(PHP 4, PHP 5, PHP 7)
date — Format a local time/date
$timestamp= time() ] ) : string
Returns a string formatted according to the given format string using the
timestamp or the current time
if no timestamp is given. In other words,
is optional and defaults to the value of time().
Returns a formatted date string. If a non-numeric value is used for
FALSE is returned and an
E_WARNING level error is emitted.
Every call to a date/time function will generate a
if the time zone is not valid, and/or a
if using the system settings or the TZ environment
variable. See also date_default_timezone_set()
There are useful constants
of standard date/time formats that can be used to specify the
|5.1.0||The valid range of a timestamp is typically from Fri, 13 Dec 1901 20:45:54 GMT to Tue, 19 Jan 2038 03:14:07 GMT. (These are the dates that correspond to the minimum and maximum values for a 32-bit signed integer). However, before PHP 5.1.0 this range was limited from 01-01-1970 to 19-01-2038 on some systems (e.g. Windows).|
Now issues the
Example #1 date() examples
// set the default timezone to use. Available since PHP 5.1
// Prints something like: Monday
// Prints something like: Monday 8th of August 2005 03:12:46 PM
echo date('l jS \of F Y h:i:s A');
// Prints: July 1, 2000 is on a Saturday
echo "July 1, 2000 is on a " . date("l", mktime(0, 0, 0, 7, 1, 2000));
/* use the constants in the format parameter */
// prints something like: Wed, 25 Sep 2013 15:28:57 -0700
// prints something like: 2000-07-01T00:00:00+00:00
echo date(DATE_ATOM, mktime(0, 0, 0, 7, 1, 2000));
You can prevent a recognized character in the format string from being expanded by escaping it with a preceding backslash. If the character with a backslash is already a special sequence, you may need to also escape the backslash.
Example #2 Escaping characters in date()
// prints something like: Wednesday the 15th
echo date('l \t\h\e jS');
It is possible to use date() and mktime() together to find dates in the future or the past.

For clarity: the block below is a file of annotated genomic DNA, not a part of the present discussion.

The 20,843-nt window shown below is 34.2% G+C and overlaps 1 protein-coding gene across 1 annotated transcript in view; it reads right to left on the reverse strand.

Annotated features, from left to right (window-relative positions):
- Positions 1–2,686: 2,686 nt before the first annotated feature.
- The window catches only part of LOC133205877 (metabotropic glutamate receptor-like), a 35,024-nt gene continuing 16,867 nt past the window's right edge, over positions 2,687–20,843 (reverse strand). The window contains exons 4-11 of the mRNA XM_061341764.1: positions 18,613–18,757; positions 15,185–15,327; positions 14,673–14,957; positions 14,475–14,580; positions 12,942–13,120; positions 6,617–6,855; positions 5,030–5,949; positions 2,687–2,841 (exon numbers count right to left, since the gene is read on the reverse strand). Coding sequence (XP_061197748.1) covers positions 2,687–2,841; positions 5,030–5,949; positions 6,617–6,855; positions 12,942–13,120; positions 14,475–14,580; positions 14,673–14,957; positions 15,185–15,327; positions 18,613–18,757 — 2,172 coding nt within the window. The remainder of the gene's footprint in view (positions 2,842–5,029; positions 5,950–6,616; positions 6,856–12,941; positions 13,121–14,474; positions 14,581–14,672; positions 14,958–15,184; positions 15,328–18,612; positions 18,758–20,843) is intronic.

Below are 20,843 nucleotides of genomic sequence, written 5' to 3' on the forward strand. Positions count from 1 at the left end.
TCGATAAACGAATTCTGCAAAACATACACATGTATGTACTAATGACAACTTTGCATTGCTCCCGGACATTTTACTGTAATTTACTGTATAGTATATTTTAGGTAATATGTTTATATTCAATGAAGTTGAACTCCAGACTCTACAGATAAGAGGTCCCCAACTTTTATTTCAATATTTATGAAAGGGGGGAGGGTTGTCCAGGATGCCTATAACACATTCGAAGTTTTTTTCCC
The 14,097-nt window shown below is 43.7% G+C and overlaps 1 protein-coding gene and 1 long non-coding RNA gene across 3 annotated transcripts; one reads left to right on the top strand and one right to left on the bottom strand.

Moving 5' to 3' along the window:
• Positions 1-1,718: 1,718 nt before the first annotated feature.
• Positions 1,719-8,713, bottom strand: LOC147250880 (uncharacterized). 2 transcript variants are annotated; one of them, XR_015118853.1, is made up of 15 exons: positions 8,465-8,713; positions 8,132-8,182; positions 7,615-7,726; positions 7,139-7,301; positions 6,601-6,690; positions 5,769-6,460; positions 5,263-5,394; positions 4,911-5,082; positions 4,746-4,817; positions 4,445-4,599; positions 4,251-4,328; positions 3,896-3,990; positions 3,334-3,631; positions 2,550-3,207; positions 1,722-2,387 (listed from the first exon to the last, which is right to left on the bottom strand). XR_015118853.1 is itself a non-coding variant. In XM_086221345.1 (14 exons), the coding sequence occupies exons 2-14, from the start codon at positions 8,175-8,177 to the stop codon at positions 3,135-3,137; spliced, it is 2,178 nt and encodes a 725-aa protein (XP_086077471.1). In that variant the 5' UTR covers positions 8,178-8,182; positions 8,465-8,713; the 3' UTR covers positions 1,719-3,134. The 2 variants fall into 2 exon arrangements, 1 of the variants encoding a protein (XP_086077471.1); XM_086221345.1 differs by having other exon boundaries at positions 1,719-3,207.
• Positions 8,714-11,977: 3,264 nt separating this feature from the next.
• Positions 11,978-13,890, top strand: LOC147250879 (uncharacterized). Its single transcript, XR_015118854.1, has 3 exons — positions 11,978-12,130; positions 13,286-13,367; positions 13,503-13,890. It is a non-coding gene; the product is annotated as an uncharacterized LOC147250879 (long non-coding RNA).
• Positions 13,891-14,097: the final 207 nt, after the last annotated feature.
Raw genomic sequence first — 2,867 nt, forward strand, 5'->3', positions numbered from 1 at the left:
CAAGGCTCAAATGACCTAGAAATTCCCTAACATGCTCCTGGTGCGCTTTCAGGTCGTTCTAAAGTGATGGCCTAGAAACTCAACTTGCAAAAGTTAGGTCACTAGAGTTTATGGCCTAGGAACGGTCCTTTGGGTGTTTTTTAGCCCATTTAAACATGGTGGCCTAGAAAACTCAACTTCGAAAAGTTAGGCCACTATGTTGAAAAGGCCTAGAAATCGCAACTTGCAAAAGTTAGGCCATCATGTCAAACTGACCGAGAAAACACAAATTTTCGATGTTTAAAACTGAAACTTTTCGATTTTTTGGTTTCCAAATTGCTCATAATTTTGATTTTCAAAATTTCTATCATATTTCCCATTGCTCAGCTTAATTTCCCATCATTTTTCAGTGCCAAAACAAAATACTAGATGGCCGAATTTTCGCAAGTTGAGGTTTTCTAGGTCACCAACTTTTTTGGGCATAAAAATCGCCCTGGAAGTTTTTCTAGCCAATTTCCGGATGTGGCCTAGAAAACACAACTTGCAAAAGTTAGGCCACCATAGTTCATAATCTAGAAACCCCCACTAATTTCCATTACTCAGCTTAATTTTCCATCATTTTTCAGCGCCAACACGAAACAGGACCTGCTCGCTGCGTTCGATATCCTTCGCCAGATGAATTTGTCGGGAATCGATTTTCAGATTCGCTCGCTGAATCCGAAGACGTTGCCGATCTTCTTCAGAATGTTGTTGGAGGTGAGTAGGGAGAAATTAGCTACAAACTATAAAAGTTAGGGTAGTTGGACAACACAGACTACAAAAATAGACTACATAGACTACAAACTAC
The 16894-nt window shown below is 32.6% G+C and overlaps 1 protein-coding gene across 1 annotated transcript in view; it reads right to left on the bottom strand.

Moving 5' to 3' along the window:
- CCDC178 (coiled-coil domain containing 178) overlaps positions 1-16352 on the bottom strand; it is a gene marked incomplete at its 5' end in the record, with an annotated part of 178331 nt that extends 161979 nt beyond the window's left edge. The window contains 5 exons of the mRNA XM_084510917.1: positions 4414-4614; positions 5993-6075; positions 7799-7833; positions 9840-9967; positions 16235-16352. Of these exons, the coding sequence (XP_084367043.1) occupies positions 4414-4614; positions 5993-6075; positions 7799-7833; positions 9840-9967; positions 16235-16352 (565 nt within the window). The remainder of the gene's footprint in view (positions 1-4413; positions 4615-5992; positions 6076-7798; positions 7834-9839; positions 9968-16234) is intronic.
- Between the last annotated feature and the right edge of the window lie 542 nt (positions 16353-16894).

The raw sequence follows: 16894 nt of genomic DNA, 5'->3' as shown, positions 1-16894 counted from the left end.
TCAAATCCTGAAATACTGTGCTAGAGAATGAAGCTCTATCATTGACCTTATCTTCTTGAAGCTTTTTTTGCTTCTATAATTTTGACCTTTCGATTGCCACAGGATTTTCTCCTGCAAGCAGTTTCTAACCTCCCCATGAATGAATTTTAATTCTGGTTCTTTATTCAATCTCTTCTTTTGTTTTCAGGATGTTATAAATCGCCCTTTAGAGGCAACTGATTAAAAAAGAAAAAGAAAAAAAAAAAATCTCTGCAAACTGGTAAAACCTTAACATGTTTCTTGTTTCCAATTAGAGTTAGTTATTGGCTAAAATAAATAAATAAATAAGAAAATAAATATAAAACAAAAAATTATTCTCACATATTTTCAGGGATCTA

Example #3 date() and mktime() example
$tomorrow = mktime(0, 0, 0, date("m") , date("d")+1, date("Y"));
$lastmonth = mktime(0, 0, 0, date("m")-1, date("d"), date("Y"));
$nextyear = mktime(0, 0, 0, date("m"), date("d"), date("Y")+1);
This can be more reliable than simply adding or subtracting the number of seconds in a day or month to a timestamp because of daylight saving time.
Some examples of date() formatting. Note that you should escape any other characters, as any which currently have a special meaning will produce undesirable results, and other characters may be assigned meaning in future PHP versions. When escaping, be sure to use single quotes to prevent characters like \n from becoming newlines.
Example #4 date() Formatting
// Assuming today is March 10th, 2001, 5:16:18 pm, and that we are in the
// Mountain Standard Time (MST) Time Zone
$today = date("F j, Y, g:i a"); // March 10, 2001, 5:16 pm
$today = date("m.d.y"); // 03.10.01
$today = date("j, n, Y"); // 10, 3, 2001
$today = date("Ymd"); // 20010310
$today = date('h-i-s, j-m-y, it is w Day'); // 05-16-18, 10-03-01, 1631 1618 6 Satpm01
$today = date('\i\t \i\s \t\h\e jS \d\a\y.'); // it is the 10th day.
$today = date("D M j G:i:s T Y"); // Sat Mar 10 17:16:18 MST 2001
$today = date('H:m:s \m \i\s\ \m\o\n\t\h'); // 17:03:18 m is month
$today = date("H:i:s"); // 17:16:18
$today = date("Y-m-d H:i:s"); // 2001-03-10 17:16:18 (the MySQL DATETIME format)
To generate a timestamp from a string representation of the date, you may be able to use strtotime(). Additionally, some databases have functions to convert their date formats into timestamps (such as MySQL's » UNIX_TIMESTAMP function).
Timestamp of the start of the request is available in $_SERVER['REQUEST_TIME'] since PHP 5.1.